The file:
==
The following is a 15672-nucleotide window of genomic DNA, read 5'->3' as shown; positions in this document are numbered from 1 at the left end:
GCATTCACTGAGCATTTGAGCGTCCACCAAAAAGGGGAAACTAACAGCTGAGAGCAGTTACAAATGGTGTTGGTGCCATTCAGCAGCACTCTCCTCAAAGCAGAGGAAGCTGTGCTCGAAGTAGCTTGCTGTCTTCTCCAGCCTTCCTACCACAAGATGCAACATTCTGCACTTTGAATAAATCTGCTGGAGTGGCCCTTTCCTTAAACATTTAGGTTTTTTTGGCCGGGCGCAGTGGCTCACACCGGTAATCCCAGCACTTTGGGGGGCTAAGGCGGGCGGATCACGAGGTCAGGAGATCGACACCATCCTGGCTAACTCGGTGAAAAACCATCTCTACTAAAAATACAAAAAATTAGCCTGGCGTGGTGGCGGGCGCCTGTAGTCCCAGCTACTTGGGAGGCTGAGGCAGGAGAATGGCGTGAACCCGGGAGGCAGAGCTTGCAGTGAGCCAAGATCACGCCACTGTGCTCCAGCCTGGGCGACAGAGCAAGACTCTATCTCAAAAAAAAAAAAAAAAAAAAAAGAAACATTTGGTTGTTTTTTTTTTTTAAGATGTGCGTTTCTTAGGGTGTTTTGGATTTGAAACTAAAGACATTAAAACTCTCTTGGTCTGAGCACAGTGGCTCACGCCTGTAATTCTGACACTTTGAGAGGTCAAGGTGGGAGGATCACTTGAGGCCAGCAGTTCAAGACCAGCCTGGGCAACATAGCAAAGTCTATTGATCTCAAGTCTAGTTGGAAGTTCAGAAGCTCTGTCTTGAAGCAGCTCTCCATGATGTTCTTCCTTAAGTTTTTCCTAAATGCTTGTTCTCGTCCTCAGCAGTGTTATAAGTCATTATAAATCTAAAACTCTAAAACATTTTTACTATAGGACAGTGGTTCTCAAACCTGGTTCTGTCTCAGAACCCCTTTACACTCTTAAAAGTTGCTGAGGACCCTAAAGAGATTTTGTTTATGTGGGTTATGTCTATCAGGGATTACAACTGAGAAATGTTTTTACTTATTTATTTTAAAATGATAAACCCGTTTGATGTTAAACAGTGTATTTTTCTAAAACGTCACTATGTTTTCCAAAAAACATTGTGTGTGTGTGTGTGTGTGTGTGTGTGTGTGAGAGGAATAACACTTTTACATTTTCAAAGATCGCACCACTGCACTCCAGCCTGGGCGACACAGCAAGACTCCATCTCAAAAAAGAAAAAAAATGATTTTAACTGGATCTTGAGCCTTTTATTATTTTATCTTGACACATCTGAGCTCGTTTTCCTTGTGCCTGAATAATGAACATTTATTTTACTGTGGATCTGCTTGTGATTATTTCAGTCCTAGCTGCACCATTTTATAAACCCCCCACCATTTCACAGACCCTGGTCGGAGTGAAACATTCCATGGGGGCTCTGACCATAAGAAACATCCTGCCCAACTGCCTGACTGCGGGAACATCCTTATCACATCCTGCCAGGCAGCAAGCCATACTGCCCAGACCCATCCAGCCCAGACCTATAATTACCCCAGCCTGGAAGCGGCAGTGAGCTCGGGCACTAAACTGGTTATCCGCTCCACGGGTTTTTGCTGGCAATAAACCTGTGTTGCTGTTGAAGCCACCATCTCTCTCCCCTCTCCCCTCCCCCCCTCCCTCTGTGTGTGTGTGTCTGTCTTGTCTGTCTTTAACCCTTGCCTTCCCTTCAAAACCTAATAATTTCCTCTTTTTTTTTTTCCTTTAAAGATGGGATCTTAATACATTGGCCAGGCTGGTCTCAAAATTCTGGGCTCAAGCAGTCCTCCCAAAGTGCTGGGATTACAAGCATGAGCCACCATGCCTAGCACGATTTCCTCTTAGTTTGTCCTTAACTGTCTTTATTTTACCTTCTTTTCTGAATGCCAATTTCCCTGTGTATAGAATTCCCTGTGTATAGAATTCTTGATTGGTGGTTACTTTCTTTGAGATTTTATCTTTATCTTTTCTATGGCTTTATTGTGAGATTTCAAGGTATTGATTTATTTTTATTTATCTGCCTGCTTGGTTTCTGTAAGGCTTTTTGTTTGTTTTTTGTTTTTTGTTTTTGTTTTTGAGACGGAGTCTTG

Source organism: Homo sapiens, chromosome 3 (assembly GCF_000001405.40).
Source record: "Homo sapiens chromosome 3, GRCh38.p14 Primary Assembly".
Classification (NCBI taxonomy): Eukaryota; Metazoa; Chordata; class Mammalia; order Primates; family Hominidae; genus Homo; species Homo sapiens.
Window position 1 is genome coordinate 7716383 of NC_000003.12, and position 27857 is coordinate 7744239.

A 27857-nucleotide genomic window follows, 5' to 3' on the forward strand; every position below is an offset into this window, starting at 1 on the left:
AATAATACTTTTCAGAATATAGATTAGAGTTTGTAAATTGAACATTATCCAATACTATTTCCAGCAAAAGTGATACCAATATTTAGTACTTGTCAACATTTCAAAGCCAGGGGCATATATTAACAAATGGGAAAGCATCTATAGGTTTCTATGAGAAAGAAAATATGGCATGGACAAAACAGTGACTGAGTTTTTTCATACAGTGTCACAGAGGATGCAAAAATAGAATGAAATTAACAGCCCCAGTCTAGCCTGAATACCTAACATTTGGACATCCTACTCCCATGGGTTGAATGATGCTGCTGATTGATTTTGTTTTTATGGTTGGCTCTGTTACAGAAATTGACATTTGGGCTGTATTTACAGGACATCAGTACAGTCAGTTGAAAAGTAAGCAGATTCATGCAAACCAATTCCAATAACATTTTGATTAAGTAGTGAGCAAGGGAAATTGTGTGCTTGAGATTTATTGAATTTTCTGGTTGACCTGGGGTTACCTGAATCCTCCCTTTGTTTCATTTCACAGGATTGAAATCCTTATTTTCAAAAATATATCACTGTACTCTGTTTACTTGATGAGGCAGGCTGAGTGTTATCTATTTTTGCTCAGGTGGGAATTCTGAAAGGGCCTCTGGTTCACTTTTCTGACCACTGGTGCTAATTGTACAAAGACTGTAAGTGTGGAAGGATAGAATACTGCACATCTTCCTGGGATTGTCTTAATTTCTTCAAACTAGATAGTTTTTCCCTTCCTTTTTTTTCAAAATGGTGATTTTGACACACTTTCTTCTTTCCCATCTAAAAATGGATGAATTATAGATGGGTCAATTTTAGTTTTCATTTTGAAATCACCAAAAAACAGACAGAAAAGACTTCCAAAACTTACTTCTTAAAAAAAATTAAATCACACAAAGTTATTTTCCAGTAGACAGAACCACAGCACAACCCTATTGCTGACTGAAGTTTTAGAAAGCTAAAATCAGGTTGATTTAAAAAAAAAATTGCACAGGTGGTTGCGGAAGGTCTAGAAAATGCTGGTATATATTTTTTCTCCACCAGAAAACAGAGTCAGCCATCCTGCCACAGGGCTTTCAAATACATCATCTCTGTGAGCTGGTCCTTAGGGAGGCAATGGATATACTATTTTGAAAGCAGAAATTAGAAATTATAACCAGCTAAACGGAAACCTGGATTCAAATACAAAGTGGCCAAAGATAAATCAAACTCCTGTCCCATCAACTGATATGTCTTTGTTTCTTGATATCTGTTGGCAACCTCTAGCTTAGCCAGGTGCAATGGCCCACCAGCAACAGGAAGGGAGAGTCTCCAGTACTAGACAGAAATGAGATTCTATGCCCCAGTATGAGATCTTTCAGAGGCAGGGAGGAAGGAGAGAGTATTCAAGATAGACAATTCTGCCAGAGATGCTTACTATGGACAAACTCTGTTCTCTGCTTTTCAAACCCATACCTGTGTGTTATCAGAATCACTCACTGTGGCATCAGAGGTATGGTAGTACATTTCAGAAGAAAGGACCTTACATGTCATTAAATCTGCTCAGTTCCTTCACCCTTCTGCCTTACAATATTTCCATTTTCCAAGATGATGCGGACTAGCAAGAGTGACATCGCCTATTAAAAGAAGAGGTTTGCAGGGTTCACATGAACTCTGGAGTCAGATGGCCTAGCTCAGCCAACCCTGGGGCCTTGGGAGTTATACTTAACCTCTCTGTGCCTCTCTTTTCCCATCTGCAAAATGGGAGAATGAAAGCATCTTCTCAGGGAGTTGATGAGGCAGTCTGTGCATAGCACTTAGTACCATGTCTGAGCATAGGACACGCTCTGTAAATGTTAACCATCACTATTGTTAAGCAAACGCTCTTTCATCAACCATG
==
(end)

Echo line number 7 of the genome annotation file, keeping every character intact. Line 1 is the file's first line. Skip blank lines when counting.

A 27857-nucleotide genomic window follows, 5' to 3' on the forward strand; every position below is an offset into this window, starting at 1 on the left: